Texas is having a bit of a cold morning and I've quit coffee. I cradle my ginger-peach-green tea and curl my toes into the carpet, too lazy to go put socks on. Hear me, please, I am neither complaining about the chilly 42 degrees nor boasting to my northern counterparts who no doubt would be grateful for a balmy 42 degree mid-November morning. I'm just stating my obvious.
I pick the warmest spot in the house, nestled in with the houseplants soaking up the morning sun, and I start my Sunday.
I'm still getting used to this whole Pick a Service, Any Service church thing. I've picked the 5pm service because I've learned I like starting my Sunday slow. I like pacing it. I like the reminder that Sabbath means rest, and not the harried, hurried Sunday I've always lived. And maybe that makes today just like any other day of my life, starting with tea and bible and writing, but something about today feels different.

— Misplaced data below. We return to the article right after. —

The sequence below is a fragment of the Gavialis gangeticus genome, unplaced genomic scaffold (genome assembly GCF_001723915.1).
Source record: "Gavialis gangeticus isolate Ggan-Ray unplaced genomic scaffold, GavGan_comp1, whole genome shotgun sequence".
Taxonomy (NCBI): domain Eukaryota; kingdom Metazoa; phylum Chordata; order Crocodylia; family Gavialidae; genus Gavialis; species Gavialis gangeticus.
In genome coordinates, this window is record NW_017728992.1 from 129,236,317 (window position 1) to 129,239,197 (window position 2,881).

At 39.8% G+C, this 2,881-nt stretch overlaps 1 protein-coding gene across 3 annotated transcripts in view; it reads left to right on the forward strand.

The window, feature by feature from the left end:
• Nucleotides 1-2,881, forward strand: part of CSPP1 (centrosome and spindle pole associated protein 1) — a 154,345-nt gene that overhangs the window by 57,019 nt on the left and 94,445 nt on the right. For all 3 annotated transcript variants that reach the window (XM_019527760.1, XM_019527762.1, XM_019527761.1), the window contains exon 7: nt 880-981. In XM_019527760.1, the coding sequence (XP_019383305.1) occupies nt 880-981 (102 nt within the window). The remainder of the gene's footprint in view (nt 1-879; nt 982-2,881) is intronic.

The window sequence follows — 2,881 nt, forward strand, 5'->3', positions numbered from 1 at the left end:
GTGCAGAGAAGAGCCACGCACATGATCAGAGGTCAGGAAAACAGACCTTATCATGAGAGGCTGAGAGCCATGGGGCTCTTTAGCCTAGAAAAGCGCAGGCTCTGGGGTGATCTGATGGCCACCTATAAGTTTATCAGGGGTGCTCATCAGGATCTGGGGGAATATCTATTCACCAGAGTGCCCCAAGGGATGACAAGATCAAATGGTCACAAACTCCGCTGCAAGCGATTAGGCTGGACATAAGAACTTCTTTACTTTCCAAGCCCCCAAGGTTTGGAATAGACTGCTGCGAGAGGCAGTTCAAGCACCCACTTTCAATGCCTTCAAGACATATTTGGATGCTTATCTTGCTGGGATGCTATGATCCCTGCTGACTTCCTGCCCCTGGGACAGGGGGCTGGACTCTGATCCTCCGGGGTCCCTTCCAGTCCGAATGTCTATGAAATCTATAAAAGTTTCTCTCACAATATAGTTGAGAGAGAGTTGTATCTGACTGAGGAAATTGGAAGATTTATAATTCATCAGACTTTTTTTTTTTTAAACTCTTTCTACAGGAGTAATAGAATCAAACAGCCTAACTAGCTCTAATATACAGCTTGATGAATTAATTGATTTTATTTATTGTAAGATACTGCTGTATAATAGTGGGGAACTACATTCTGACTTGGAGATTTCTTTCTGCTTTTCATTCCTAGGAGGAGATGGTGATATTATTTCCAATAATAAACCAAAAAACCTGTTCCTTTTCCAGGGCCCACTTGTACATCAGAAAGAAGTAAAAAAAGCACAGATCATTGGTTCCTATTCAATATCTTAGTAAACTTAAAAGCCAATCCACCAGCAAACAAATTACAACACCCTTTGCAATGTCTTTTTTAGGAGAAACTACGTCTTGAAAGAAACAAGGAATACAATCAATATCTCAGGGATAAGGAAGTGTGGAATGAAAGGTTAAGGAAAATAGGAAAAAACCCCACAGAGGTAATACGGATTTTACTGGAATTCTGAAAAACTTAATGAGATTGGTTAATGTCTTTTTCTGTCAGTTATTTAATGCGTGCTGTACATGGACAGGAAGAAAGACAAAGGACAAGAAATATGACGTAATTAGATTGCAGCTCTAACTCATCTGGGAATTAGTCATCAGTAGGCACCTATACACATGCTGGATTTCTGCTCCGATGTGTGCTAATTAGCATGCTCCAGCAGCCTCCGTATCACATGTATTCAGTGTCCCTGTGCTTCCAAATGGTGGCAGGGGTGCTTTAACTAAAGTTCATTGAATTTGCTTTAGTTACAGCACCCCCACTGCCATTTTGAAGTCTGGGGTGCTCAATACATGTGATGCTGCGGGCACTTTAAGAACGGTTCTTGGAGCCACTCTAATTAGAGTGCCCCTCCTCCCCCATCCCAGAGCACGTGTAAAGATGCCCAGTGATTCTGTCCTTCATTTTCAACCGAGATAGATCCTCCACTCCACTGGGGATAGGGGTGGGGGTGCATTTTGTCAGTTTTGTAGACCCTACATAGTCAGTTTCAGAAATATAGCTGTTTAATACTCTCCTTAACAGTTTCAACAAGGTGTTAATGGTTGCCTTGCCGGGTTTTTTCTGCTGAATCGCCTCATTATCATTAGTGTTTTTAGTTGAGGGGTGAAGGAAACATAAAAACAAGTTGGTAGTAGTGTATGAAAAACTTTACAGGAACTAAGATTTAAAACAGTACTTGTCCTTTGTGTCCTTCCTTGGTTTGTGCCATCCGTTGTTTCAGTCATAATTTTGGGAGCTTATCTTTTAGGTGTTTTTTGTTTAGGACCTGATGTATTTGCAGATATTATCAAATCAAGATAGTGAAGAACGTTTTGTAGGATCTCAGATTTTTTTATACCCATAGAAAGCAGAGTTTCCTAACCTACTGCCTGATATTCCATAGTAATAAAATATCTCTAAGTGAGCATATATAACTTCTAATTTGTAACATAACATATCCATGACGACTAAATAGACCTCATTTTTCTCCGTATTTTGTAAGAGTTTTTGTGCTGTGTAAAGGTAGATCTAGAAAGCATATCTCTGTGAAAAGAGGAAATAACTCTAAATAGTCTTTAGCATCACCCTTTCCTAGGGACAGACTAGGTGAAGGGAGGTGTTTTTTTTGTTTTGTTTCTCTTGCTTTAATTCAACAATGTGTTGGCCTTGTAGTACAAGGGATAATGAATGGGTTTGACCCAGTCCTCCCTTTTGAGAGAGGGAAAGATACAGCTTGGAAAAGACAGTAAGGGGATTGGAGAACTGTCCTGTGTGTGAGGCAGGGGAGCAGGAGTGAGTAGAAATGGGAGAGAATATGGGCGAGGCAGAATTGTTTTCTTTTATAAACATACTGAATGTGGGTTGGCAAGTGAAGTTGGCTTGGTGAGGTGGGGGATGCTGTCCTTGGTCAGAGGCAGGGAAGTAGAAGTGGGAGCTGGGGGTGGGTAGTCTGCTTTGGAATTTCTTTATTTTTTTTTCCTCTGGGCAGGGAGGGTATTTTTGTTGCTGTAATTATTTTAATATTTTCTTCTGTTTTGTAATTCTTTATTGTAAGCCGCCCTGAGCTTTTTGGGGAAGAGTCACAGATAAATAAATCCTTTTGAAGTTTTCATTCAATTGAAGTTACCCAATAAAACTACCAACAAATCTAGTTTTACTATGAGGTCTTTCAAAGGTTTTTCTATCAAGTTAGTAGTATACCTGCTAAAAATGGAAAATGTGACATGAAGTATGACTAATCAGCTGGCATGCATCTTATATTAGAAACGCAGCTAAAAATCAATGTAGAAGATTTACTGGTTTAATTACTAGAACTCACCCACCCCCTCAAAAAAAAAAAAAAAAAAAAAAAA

We talk about rest the other day. It sneaks into so many conversations these days, perhaps because I'm catching up or perhaps because it is my year of Jubilee, I don't know. But Isaiah is always there, on my tongue "In repentance and rest is your salvation, in quietness and trust is your strength." And today I read Psalm 116: Return to your rest; for the Lord has been good to you.
Somehow that prevailing feeling comes to we who practice a day of rest that it is the hurrah of the week, the last day and the dealings are finished, we don't pay our bills, we don't pound a nail, we don't add to our load.
But today, I return to my rest knowing that in doing so I acknowledge that the Lord has been good to me. That this sabbath is not about putting my feet up or laughing with friends or purposing to not think about work or bills or weeks, it is about the confession of God's goodness.
He did it after all. In that first story," It is good," He said, "and then He rested."